After consideration of the petition, and in light of the foregoing observations, we have determined to deny the request. We observe further that, to grant this request would effectively extend our recently-adopted rule for transferring UBE scores from another jurisdiction from 3 years to 5 years.
IT IS HEREBY ORDERED that the petition for waiver of Rule III.C requiring passage of the Bar Examination for admission to the State Bar of Montana is DENIED.
The Clerk shall mail a copy of this order to Petitioner and to the Administrator of the Board of Bar Examiners at the State Bar of Montana.
Justice Laurie McKinnon concurs.
The Petition for Admission to the State Bar presented by Katherine Georger demonstrates that she is well-credentialed and would be an asset to this State's legal community. Ms. Georger has been a practicing attorney in Idaho since 2009 and is in good standing. She is employed by Garlington, Lohn & Robinson, PLLP, and has an interest in healthcare law. However, because Ms. Georger took the UBE more than three years prior to her application for admission, she does not meet the requirements of admission by transfer pursuant to Rule I.D of the Rules for Admission. She thus has requested waiver pursuant to Rule III.C.
Rule III.C requires that all applicants by examination are required to sit for the UBE, "unless waived by the Montana Supreme Court." Other than "under circumstances it deems sufficient" contained in Rule VILA, there are no standards or criteria set forth in the Rules for Admission which would guide this Court in its decision as to whether a waiver should be granted. The Court may, for example, look more favorably on an applicant who has a history of pro bono service or who would practice in an area of law or region currently short in supply of attorneys. In my opinion, the arbitrariness inherent in such a consideration undermines this Court's role and obligation to be fair and impartial in its decisions. I am uncomfortable drawing arbitrary distinctions between qualified applicants on the basis of our subjective belief as to the value that an applicant might bring to a particular area of jurisprudence. Our non-reciprocity rule denies the admission to the Bar of otherwise qualified attorneys from other states. I believe that the current rule, allowing for this Court's discretionary selection of certain candidates for admission, is inconsistent with our adoption of non-reciprocity and our obligation as a tribunal to be fair and impartial. Thus, I believe it reflects poorly upon this Court.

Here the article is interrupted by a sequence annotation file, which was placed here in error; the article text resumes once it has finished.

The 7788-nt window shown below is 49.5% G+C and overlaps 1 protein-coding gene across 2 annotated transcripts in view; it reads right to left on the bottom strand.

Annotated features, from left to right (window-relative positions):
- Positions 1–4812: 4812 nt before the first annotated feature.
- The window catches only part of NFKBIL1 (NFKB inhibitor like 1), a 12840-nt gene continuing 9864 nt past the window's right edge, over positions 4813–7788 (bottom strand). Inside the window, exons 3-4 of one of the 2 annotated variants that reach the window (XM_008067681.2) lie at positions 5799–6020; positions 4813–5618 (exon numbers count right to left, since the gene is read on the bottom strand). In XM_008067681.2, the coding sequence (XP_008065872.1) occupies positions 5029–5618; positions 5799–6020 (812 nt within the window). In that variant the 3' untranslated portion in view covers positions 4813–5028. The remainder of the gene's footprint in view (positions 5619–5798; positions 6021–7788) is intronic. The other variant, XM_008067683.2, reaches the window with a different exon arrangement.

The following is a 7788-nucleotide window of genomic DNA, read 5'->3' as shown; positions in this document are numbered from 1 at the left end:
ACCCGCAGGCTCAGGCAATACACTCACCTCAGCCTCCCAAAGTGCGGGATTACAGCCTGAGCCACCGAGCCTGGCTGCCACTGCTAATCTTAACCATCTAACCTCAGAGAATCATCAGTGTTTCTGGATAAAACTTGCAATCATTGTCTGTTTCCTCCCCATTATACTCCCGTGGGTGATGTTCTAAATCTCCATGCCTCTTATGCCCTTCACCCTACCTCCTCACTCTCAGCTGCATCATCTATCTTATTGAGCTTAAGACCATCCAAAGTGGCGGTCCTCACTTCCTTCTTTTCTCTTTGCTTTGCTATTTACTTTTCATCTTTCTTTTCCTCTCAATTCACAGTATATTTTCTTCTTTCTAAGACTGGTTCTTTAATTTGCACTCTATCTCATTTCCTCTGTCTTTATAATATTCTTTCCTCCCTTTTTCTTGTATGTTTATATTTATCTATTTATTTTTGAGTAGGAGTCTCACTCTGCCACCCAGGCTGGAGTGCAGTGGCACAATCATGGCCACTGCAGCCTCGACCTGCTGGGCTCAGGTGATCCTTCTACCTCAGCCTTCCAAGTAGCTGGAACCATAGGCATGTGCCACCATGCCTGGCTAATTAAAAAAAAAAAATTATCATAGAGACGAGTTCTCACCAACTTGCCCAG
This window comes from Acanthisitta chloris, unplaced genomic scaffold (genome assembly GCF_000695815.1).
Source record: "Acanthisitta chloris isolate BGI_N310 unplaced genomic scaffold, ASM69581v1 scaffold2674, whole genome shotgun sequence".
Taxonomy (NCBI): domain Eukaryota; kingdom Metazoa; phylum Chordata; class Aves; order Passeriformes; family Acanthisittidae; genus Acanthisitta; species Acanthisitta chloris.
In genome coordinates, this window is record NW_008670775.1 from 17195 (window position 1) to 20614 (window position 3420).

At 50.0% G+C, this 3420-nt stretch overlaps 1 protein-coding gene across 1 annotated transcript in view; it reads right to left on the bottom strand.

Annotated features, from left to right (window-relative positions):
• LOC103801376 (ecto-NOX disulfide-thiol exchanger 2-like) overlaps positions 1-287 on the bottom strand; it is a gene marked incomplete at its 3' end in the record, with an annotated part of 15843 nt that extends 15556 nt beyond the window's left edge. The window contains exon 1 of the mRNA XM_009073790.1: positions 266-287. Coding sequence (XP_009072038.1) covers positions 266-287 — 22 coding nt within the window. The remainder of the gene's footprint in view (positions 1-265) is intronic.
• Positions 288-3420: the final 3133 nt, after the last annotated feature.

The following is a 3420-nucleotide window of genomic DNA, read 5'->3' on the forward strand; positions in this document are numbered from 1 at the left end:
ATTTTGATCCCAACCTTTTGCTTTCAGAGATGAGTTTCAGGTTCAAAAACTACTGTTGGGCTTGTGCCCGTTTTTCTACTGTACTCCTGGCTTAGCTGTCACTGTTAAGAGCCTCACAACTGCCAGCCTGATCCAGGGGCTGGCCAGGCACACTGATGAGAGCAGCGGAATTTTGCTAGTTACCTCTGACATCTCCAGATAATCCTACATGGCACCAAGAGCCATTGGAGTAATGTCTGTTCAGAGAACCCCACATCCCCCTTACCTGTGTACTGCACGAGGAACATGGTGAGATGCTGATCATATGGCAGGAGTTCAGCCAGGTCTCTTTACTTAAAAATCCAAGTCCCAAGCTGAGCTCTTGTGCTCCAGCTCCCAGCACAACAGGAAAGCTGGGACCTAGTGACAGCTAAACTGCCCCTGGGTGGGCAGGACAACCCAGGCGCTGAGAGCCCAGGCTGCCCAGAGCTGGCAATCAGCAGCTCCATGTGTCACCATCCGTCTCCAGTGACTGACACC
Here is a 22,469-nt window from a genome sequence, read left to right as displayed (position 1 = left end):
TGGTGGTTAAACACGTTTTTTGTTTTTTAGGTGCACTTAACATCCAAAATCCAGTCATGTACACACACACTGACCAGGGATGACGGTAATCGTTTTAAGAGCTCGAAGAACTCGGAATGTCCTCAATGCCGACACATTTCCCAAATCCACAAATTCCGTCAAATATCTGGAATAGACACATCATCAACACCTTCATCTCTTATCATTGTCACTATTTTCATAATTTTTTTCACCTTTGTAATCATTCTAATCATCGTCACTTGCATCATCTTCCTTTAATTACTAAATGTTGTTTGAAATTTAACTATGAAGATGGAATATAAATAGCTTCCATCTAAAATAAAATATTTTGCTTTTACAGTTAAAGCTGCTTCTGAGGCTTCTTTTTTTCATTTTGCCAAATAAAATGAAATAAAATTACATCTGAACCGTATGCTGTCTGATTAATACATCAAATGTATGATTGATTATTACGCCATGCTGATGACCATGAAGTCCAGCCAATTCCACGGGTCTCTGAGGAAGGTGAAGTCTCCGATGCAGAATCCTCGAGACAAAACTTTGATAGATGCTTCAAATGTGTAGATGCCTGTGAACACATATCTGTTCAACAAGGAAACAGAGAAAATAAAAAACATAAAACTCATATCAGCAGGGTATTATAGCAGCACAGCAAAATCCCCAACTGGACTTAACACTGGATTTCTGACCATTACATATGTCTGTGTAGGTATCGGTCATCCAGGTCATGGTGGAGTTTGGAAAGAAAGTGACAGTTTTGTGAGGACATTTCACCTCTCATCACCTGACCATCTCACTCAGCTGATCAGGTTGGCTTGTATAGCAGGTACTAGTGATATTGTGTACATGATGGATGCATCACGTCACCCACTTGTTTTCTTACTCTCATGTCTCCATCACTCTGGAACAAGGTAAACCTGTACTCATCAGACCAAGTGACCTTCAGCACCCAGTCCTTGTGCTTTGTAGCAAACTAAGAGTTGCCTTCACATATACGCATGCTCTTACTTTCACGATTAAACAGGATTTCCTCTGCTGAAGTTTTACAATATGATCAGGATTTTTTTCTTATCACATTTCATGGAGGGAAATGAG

Reciprocity is, in essence, a waiver provision that has standards and criteria. In my view, we should either revisit reciprocity or refrain from admitting applicants who do not meet the transfer provisions of Rule I.D. While our adoption of the non-reciprocity rule was controversial and highly debated, I would encourage its reconsideration. Whatever the disadvantages to reciprocity may be, they likely do not outweigh subversion of this Court's impartiality and fairness when we selectively admit applicants without standards or criteria.
My decision today is meant in no way to reflect negatively on Ms. Georger's credentials. I am simply unwilling to draw an arbitrary line, as a jurist, distinguishing her application from that of another well-qualified application. Standards and criteria exist, in part, to assist a judge, justice, or court in making decisions that are fair and impartial. I thus would ...